Today, Vermont Raw manufactures non-processed, raw pet foods made from locally sourced ingredients. Depending on the recipe, Vermont Raw contains 70–100 percent local ingredients that are available in one-, two-, and five-pound frozen tubes. The two plain meat varieties are Chicken and Turkey, with the meat (including bones and organ meat) coming from Misty Knoll Farms in New Haven. The two fruit and veggie varieties are made with either chicken or turkey, plus the addition of kale, sweet potatoes, celery, carrots, apples, pears, eggs, kelp, alfalfa, salmon oil, and vitamin C.
According to Lori, “The apples and eggs are always local [and] we try to source the rest locally, as well. A recent switch from oranges to pears and sweet potatoes has resulted in increased use of local products.” She also adds, “All four recipes are suitable for dogs that are omnivorous. The plain meat recipes are ideal for cats that are more carnivorous and very particular about what they eat.”
Vermont Raw’s production facility is located in the Irasville Business Park in Waitsfield, a small business incubator project. At the moment, the company’s products are available primarily in central Vermont and South Burlington, but distribution will soon be expanded to southern Vermont and neighboring states.
The friends who met four years ago (and bonded over talk of their dogs) still own and manage Vermont Raw. Like many entrepreneurs just starting out, each maintains a full-time job outside the company. “Between the four of us we put about 60 hours per week into the business,” Lori says. “Of course, as with any small business, sometimes it can be more and sometimes it’s less. We simply do what needs to be done!”
More info: vermontrawpetfood.com
Goat’s Milk: Not just forcheese making
What do luxurious shampoos, silky soaps, and goats have in common? For Peter and Bunny Merrill, owners of Elmore Mountain Farm in Morrisville, quite a lot. The couple began to craft an array of handmade bath and body products using goat’s milk in 2006. They had started experimenting with the rich milk from their two goats by first making soap and cheese. “Our chevre cheese was unremarkable—think wallpaper,” Peter says. “But people loved our soap.”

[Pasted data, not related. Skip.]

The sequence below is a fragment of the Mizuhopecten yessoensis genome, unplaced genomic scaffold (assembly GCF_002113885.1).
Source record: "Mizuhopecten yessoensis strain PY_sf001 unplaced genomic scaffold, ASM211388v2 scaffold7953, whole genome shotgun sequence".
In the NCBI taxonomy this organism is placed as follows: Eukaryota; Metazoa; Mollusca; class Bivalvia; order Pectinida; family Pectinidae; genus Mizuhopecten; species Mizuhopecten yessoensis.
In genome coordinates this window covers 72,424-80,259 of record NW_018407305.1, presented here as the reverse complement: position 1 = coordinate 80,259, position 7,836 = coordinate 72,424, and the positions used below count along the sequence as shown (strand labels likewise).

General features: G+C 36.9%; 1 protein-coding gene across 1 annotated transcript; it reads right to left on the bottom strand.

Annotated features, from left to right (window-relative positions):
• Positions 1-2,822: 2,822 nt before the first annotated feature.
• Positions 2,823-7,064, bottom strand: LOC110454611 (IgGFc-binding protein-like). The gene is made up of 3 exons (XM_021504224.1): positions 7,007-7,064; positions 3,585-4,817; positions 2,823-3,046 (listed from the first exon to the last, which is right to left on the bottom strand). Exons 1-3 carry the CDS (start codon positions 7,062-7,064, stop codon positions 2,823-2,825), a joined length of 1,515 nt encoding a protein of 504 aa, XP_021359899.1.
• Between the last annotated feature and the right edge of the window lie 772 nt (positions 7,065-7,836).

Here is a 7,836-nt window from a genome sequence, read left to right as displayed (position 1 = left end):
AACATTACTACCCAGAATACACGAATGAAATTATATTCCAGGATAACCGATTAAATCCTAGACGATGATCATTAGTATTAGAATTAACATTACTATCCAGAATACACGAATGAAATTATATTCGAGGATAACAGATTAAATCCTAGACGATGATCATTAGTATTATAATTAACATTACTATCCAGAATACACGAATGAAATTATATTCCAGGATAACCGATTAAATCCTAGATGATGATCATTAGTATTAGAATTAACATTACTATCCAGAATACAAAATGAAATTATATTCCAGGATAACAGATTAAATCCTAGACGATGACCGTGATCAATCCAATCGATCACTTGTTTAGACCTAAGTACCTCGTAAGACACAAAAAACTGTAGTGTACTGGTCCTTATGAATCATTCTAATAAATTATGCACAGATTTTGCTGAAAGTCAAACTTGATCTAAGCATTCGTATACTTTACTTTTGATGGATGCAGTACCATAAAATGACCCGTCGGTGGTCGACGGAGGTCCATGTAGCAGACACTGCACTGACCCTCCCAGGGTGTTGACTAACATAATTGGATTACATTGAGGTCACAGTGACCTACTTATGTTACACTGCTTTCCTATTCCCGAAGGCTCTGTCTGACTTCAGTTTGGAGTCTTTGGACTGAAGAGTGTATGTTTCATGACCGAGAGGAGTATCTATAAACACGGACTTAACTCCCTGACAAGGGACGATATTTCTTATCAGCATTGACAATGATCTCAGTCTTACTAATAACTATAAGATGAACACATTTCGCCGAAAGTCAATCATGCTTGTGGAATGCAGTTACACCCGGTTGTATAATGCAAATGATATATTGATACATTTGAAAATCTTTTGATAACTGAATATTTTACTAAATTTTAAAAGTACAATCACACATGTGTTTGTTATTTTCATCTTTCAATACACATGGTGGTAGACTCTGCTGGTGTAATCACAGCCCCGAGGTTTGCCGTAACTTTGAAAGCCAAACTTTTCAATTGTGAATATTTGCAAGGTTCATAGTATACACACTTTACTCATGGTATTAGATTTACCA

They began to give the soap away to family and friends, and then sold it in a few local stores. The soaps, which the couple made in their kitchen and cured in their garage, grew in popularity. Soon Peter was loading up his truck for sales trips, seeing how many stores he could visit within one or two days. “Two years ago we renovated space in our barn and moved the business there,” Peter says. “What used to be a part-time hobby for my wife is now more than full-time for both of us.”
In addition to soap, Elmore Mountain Farm also produces shampoo, bubble bath, body oil, lotion, face cream and a variety of balms for fingers, lips, feet and hands. “Some people think we put goat’s milk into all of our products,” Peter continues. “I don’t know about you, but I don’t think I’d be wild about a goat’s milk-based lip balm!” In reality, the farm’s soaps and lotions are the only products that contain goat’s milk.
All of the products are made on the farm, however, and the goat’s milk soaps and lotions use milk from the farm’s “working girls,” Clarise, Helen, and Lucy. They’re Oberhasli and Oberhasli/Alpine crosses. (According to the Vermont Agency of Agriculture, there are 13,500 milk goats in New England, although the data does not reflect how many of those goats produce milk used strictly in body products.) From just three goats, Elmore Mountain Farm makes approximately 25,000 bars of soap in a year.
As Elmore Mountain Farm continues to grow, Peter says it’s important that the farm does not lose its down-to-earth image. “Despite the fact that we still have no real sales effort to speak of, the business continues to grow, and our products are now available in stores throughout New England and beyond.”
Still, the couple believes the business has probably gone as far as it can under the current configuration, and they’ve recently begun thinking about expanding both the product space and staffing, including hiring someone to handle distribution. “It’s exciting and scary at the same time,” Peter says. “We’d like to be able to continue to grow without losing the ‘farm-based’ feel of the business that we enjoy so much.”
—Joy Perrino Choquette
More info: elmoremountainfarm.com
Whey: From Waste to Wood
The term “milk paint” has an entirely different meaning when one looks at what Vermont Natural Coatings has done with recycled whey protein.